All sites where the disease was found have now been isolated, the affected plants destroyed, and appropriate phytosanitary measures have been implemented to prevent the disease from spreading. Mozambique government officials have visited the farm, and have introduced in-country measures to contain and prevent spread to other parts of the country. A stakeholder consultation meeting to explain the outbreak was held in Maputo in November 2013, and will be followed by similar meetings in neighboring countries to raise awareness, heighten surveillance and put in place an emergency response plan. A consortium of partners, including the Mozambique Department of Agriculture, International Institute of Tropical Agriculture (IITA), Stellenbosch University, Bioversity International, FAO, National Agricultural Research and Regulatory Organisations and government officials throughout Africa are being mobilized to address the outbreak, monitor plantations and raise awareness in Mozambique, the region and continent. The expertise in this consortium of producers, national authorities, quarantine services, banana agronomists, banana pathologists and breeders will resolve the current situation in Mozambique and prepare countries across the continent for any future incursions of this potentially deadly disease.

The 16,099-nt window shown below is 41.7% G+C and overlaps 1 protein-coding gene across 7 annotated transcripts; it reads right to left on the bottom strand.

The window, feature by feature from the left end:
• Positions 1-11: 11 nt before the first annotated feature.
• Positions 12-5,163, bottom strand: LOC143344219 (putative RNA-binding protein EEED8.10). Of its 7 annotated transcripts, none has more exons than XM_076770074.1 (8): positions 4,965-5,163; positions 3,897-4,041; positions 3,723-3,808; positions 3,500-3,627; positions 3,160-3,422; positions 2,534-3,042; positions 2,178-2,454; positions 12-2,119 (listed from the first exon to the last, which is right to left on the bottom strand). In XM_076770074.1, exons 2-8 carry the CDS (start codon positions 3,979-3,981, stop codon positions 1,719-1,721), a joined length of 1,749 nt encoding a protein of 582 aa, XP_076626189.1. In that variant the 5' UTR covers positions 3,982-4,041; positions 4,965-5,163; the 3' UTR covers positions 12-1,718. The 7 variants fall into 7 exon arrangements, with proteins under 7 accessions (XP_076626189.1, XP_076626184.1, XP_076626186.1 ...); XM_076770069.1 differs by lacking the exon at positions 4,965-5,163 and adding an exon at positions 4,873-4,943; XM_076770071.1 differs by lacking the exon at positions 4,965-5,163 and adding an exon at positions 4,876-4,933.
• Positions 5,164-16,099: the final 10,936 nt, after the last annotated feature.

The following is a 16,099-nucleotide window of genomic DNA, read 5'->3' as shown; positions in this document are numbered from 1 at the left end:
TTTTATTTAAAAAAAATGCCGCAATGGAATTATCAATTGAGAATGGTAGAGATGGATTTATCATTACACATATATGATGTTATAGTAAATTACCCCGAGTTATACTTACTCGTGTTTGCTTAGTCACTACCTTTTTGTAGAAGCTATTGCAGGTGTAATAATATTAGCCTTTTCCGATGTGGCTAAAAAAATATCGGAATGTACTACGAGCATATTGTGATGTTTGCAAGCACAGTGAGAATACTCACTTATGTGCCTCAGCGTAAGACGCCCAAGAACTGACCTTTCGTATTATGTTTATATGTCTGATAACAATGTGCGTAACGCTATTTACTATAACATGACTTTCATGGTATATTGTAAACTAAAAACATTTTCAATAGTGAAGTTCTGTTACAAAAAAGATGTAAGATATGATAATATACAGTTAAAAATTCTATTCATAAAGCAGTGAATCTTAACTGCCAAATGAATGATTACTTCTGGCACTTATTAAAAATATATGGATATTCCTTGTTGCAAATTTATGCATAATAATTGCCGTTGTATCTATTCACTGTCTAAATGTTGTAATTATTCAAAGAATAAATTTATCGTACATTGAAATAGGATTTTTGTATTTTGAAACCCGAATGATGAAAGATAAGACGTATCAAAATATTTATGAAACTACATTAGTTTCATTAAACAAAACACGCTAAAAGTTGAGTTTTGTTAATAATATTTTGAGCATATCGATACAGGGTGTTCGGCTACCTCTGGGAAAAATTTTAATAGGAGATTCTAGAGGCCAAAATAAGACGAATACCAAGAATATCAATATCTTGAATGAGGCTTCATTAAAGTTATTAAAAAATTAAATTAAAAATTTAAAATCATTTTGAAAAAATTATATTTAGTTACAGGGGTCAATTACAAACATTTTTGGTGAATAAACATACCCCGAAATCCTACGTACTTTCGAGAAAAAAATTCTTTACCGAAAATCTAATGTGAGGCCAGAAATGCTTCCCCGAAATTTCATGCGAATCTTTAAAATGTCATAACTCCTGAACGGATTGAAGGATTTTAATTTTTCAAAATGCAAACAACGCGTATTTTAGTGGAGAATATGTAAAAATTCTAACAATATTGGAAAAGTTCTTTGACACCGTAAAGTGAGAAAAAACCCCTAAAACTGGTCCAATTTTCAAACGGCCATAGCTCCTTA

Joint statement issued by the Mozambique Department of Agriculture, Matanuska, IITA, Stellenbosch University and Bioversity International.

For further information please contact Fen Beed, IITA plant pathologist f.beed@cgiar.org

More “matoke” in East Africa with planned regional testing of first-ever, high-yielding hybrids